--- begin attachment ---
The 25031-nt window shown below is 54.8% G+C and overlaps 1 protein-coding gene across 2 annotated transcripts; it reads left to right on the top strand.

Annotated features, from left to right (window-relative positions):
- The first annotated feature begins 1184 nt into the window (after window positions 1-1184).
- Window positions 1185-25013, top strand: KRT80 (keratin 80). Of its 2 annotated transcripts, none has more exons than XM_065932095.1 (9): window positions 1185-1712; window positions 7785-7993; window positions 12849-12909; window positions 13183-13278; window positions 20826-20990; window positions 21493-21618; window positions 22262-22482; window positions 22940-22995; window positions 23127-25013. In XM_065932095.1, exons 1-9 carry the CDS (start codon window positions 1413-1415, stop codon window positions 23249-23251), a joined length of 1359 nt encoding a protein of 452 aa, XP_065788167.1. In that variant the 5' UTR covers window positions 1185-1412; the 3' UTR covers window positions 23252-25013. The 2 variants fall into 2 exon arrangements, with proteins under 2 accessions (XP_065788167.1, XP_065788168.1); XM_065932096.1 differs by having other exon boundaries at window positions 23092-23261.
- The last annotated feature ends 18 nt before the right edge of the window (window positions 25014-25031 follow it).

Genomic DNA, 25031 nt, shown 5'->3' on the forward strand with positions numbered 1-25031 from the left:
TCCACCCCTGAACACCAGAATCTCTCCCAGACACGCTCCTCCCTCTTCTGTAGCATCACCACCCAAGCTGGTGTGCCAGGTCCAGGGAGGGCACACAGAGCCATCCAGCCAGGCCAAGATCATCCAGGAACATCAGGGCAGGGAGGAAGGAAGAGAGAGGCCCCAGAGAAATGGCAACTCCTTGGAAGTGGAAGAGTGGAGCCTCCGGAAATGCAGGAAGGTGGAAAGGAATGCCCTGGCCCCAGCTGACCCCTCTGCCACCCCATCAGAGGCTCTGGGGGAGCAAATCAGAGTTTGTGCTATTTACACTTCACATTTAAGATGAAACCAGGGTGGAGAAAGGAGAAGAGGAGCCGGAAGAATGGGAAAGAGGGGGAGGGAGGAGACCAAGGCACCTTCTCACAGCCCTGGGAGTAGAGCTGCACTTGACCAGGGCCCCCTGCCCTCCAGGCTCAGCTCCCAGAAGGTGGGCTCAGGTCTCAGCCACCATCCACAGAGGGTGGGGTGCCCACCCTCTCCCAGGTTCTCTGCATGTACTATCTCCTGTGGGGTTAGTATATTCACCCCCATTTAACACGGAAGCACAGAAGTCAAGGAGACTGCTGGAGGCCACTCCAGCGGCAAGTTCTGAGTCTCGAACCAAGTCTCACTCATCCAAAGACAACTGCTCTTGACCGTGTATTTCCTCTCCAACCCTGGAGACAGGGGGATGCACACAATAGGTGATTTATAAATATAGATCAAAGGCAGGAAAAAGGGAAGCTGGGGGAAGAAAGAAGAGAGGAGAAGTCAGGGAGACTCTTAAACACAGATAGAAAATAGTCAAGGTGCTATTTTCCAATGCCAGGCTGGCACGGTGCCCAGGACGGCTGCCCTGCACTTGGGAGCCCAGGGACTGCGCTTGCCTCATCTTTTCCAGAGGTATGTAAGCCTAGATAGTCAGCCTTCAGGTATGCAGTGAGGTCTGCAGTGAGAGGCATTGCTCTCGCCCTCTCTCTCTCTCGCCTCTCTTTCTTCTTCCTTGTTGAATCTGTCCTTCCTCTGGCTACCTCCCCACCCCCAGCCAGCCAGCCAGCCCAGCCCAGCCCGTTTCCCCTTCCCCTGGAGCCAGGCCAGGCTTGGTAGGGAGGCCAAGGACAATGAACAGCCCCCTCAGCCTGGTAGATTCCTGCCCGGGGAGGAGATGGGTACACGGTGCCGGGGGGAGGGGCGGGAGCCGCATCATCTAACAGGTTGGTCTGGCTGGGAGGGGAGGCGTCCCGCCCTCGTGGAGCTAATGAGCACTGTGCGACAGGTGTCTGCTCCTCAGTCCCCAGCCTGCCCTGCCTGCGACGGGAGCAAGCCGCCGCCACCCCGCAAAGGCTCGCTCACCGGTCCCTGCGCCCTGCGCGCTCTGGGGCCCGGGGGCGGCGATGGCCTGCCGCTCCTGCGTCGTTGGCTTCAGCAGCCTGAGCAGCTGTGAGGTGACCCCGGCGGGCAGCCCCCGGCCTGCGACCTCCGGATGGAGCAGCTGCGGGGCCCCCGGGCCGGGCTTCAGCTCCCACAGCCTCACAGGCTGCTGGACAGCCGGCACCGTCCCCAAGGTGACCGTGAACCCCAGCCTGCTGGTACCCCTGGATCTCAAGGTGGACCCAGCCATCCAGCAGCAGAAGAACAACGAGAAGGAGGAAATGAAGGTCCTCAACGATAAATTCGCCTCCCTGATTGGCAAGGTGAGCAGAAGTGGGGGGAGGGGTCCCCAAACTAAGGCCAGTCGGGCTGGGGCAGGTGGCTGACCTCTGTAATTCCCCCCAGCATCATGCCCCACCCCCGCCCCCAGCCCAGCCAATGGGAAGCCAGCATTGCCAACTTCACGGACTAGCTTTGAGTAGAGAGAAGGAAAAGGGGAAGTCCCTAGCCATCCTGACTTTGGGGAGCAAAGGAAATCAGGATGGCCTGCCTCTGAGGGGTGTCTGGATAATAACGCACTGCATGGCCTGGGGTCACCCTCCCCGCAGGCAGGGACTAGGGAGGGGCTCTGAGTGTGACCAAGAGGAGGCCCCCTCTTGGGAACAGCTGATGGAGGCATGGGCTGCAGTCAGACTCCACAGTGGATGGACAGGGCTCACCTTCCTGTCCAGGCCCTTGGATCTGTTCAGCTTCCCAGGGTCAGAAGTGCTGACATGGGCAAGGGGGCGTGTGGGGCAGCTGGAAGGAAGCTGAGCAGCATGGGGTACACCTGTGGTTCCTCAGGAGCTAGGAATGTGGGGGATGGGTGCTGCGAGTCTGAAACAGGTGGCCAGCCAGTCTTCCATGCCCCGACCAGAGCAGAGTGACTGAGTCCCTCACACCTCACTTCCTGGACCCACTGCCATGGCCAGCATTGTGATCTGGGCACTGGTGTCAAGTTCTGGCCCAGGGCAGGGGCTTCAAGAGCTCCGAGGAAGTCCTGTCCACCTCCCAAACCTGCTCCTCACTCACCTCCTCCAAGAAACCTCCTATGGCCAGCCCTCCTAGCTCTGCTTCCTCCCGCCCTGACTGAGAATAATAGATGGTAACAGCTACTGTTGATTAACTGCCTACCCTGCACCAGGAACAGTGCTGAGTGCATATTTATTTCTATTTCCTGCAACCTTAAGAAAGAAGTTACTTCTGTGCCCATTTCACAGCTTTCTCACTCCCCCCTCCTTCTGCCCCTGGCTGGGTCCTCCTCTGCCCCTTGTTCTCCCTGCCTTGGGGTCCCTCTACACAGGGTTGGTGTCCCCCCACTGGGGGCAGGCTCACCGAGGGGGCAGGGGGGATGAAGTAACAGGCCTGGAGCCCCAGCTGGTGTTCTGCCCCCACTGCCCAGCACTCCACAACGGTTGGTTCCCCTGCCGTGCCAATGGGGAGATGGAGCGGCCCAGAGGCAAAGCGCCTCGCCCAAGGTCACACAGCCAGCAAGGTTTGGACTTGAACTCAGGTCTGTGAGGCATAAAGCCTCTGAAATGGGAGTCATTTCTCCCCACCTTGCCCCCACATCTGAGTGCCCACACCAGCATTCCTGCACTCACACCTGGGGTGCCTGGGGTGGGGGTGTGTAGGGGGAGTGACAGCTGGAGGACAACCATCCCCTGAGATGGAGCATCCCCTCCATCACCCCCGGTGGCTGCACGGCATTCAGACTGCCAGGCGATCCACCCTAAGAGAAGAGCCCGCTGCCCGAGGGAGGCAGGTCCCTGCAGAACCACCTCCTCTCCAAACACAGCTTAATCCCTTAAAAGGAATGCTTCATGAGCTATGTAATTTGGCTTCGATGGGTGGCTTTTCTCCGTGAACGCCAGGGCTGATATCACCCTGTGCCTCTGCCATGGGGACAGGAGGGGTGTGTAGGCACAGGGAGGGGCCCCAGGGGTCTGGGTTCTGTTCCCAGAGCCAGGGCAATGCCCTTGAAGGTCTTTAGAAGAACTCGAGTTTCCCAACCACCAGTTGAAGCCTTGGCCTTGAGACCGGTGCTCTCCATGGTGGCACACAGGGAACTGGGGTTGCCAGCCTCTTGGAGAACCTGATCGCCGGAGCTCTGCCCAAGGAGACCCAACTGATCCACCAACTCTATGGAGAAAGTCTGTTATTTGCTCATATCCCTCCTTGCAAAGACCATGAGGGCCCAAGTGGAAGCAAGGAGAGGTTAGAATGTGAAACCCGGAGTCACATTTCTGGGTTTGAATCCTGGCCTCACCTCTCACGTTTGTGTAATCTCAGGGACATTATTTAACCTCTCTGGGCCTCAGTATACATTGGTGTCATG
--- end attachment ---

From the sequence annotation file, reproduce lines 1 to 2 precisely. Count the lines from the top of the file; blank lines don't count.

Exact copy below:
The 25031-nt window shown below is 54.8% G+C and overlaps 1 protein-coding gene across 2 annotated transcripts; it reads left to right on the top strand.

Annotated features, from left to right (window-relative positions):